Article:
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Friday, December 26, 2014

adctf2014 - Crypto - Day 8 rotate

http://adctf2014.katsudon.org/dat/bvvpSQFmYqKQLhEp/rotate.zip

Rotate.zip contains two files

  • flag.jpg.enc
  • rotate.py

flag.jpg.enc is an encrypted version of flag.jpg which we must decrypt inorder to find the flag.

rotate.py contains the following code

import sys
import math
import struct

p = lambda x: struct.pack('f', x)
u = lambda x: struct.unpack('b', x)[0]

if len(sys.argv) != 3:
    sys.exit(1)

filename = sys.argv[1]
key = math.radians(int(sys.argv[2]))

bs = open(filename, 'rb').read()
enc = open(filename + '.enc', 'wb')

for i in range(0, len(bs), 2):
    x, y = u(bs[i]), u(bs[i+1])
    enc.write(p(x * math.cos(key) - y * math.sin(key)) + p(x * math.sin(key) + y * math.cos(key)))


rotate.py takes two arguements, the first being the file to encrypt, the second being a numeric key. The key is converted to raidians. Finally the code goes through each byte of the file and does various trigonometric functions with it. We could look at reversing the cipher, but math is for nerds.

Instead, since we know that jpeg files begin with a specific value, we can bruteforce all the possible keys to find with the known plaintext to compare against the ciphertext. Once a match is found, we can then use the discovered key to decrypt the rest of the image.

Radians, and trigonometric functions such as sin() and cos() are all cyclical, since they're all based on the circle. As the code converts the key into integers and then radians, we know there are only 360 possible values (less than 9 bits of entropy). A better alternative would be to have the key be a 64 bit floating point number.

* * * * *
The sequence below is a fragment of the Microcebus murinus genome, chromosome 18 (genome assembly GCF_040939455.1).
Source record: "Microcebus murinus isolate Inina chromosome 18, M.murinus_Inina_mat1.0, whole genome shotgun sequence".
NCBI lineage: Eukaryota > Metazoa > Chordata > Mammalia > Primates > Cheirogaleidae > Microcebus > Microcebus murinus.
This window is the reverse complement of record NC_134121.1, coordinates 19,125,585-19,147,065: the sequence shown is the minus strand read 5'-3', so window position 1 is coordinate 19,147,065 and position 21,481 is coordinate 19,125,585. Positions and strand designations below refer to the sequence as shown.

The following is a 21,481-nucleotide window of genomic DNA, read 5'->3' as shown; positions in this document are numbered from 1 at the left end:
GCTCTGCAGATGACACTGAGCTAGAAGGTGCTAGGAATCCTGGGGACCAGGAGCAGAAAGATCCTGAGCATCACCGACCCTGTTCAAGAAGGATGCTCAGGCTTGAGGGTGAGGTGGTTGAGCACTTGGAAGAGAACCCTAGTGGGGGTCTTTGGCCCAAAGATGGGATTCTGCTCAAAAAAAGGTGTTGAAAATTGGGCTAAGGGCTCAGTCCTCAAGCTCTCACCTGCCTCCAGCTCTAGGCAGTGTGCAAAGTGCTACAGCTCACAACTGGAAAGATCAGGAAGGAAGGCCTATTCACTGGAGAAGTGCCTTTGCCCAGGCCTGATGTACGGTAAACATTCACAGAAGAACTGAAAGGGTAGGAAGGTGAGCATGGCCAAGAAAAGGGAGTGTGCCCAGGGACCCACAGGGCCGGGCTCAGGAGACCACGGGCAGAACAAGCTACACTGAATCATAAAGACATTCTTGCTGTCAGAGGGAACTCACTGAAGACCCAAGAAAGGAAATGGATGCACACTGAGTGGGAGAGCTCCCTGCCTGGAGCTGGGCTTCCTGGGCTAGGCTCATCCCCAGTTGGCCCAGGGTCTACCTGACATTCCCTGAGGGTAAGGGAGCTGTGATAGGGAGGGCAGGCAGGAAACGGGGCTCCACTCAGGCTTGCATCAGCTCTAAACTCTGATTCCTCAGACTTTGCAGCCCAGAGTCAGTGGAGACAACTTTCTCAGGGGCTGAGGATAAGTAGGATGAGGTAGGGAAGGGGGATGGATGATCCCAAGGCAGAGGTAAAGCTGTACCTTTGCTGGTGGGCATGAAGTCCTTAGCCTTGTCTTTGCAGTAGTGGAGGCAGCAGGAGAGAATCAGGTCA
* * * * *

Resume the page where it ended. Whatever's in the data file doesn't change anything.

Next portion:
import sys
import math
import struct

p = lambda x: struct.pack('f', x)
u = lambda x: struct.unpack('b', x)[0]

def encrypt(first,second,rotate):
  key = math.radians(rotate)
  x, y = u(first), u(second)
  return p(x * math.cos(key) - y * math.sin(key)) + p(x * math.sin(key) + y * math.cos(key))

if len(sys.argv) != 2:
  sys.exit(1)

filename = sys.argv[1]
enc = open(filename, 'rb').read()
bs = open(filename + '.jpg', 'wb')
rotate = 0

for i in range(0, 360):
  APP0 = "ffd8".decode('hex')
  test = encrypt(APP0[0], APP0[1], i)

  if test == enc[0:8]:
    rotate = i
    print "found key"
    break;

for i in range(0, len(enc), 8):
  for h in range(0, 256):
    k=0

    for j in range(0, 256):
      test = encrypt(chr(h), chr(j), rotate)

      if test == enc[i:i+8]:
        print '.',
        bs.write(chr(h)+chr(j))
        break;
    else:
      k=1

    if k == 0:
      print '+',
      break;
  else:
    print '!'


And when its all said and done we see...


About Crimson Agents

Formed in 2013, Crimson Agents is a DC based recreational security team that competes in various computer security wargames and hacker jeopardy contests. Our team comprised of various professionals seeking to practice and enhance our skills in penetration testing, vulnerability development, computer network defense, forensics, and reverse engineering. In addition to exploitation based CTFs, we also compete in Wireless CTFs with several members who focus solely in this domain. Our sister team Threat Inc focuses on defensive exercises such as malware analysis, forensics, honeypots, and network captures. We reuse what we learn from our "Blue Team" research to make our "Red Team" operations more effective and vice-versa.